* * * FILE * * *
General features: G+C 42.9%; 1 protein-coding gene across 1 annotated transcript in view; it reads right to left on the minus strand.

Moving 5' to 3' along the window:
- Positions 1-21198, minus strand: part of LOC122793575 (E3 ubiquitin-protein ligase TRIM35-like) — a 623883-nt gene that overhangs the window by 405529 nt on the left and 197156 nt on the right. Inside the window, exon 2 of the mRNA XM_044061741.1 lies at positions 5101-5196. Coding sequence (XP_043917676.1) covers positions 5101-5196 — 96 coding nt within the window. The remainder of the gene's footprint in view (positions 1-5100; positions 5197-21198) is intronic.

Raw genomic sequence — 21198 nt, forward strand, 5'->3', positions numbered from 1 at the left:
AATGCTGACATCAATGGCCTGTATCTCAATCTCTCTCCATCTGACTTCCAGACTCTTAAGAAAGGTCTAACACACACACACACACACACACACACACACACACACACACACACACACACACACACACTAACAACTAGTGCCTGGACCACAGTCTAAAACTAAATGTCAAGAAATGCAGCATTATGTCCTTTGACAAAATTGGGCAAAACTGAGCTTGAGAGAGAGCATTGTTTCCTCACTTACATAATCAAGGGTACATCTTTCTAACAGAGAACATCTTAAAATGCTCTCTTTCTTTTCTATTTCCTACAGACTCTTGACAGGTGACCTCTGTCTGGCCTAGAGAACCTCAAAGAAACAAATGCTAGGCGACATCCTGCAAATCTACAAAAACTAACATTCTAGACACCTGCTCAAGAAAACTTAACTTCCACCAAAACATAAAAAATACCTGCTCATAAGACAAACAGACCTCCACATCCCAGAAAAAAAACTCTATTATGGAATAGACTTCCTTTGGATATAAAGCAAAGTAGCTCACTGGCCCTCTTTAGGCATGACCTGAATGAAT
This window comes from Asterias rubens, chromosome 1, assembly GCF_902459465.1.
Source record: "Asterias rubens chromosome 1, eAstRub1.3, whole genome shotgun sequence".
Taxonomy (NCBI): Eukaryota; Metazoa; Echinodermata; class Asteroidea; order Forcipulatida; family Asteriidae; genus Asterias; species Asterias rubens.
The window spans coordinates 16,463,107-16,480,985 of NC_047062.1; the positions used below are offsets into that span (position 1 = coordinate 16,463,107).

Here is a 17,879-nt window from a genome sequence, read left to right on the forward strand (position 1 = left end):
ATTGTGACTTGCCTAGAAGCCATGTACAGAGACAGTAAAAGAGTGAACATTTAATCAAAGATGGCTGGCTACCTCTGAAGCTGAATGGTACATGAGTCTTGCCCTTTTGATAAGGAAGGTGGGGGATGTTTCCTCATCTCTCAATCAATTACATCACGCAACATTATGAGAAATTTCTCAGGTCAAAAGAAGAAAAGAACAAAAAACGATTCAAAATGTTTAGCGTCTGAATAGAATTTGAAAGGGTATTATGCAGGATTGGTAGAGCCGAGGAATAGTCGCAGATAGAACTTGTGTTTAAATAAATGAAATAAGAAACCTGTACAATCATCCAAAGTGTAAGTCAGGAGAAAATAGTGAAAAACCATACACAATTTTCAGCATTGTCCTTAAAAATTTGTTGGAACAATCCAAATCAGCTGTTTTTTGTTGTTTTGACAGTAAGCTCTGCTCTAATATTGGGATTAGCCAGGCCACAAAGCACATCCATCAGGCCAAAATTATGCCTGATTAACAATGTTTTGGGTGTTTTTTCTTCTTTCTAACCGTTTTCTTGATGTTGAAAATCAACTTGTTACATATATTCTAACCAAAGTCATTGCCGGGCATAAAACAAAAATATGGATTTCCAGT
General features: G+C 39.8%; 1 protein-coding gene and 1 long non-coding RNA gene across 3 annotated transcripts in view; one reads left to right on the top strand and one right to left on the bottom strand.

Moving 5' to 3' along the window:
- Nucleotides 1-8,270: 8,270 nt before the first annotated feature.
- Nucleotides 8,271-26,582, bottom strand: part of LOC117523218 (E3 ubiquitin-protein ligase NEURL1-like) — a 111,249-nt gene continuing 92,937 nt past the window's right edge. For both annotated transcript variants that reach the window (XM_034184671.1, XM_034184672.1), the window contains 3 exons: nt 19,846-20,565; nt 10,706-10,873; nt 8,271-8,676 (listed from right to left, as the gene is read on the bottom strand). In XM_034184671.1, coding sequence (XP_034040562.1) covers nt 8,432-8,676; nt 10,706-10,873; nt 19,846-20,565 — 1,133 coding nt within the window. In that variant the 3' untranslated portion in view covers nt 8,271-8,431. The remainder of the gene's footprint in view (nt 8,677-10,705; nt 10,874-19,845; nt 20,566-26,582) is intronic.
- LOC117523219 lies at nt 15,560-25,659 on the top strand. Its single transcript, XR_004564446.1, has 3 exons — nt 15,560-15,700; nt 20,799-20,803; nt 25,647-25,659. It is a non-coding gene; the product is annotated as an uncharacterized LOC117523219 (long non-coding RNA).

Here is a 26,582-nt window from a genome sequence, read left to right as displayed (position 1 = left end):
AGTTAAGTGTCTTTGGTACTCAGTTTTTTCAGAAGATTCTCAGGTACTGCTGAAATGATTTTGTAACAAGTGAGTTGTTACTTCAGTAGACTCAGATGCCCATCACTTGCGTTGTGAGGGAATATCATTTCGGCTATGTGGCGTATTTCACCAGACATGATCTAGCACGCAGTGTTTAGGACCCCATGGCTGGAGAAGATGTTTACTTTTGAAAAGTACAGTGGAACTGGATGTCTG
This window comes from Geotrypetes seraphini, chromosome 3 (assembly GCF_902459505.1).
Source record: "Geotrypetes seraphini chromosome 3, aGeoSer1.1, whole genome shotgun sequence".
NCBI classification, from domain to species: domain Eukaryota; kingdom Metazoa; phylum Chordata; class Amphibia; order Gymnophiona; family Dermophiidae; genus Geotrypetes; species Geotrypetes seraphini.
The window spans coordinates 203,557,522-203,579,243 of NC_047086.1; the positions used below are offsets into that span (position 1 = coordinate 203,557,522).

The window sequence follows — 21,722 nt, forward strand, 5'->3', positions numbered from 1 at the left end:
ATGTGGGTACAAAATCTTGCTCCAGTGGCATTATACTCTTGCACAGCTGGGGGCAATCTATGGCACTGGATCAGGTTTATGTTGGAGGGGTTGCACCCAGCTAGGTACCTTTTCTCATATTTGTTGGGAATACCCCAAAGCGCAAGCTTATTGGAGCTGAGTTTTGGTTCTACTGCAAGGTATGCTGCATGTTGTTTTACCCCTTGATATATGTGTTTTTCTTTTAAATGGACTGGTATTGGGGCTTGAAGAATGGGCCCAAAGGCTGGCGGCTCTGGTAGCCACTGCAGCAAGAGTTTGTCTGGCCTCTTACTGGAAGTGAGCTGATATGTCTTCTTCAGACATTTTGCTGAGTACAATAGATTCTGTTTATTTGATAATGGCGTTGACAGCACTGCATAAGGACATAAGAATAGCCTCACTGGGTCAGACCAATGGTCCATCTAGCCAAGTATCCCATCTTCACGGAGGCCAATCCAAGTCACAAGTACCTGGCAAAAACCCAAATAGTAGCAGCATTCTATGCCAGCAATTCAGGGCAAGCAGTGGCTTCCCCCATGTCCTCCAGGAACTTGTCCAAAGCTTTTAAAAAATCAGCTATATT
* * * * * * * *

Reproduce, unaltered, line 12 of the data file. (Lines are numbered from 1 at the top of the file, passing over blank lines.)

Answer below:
General features: G+C 39.8%; 1 protein-coding gene and 1 long non-coding RNA gene across 3 annotated transcripts in view; one reads left to right on the top strand and one right to left on the bottom strand.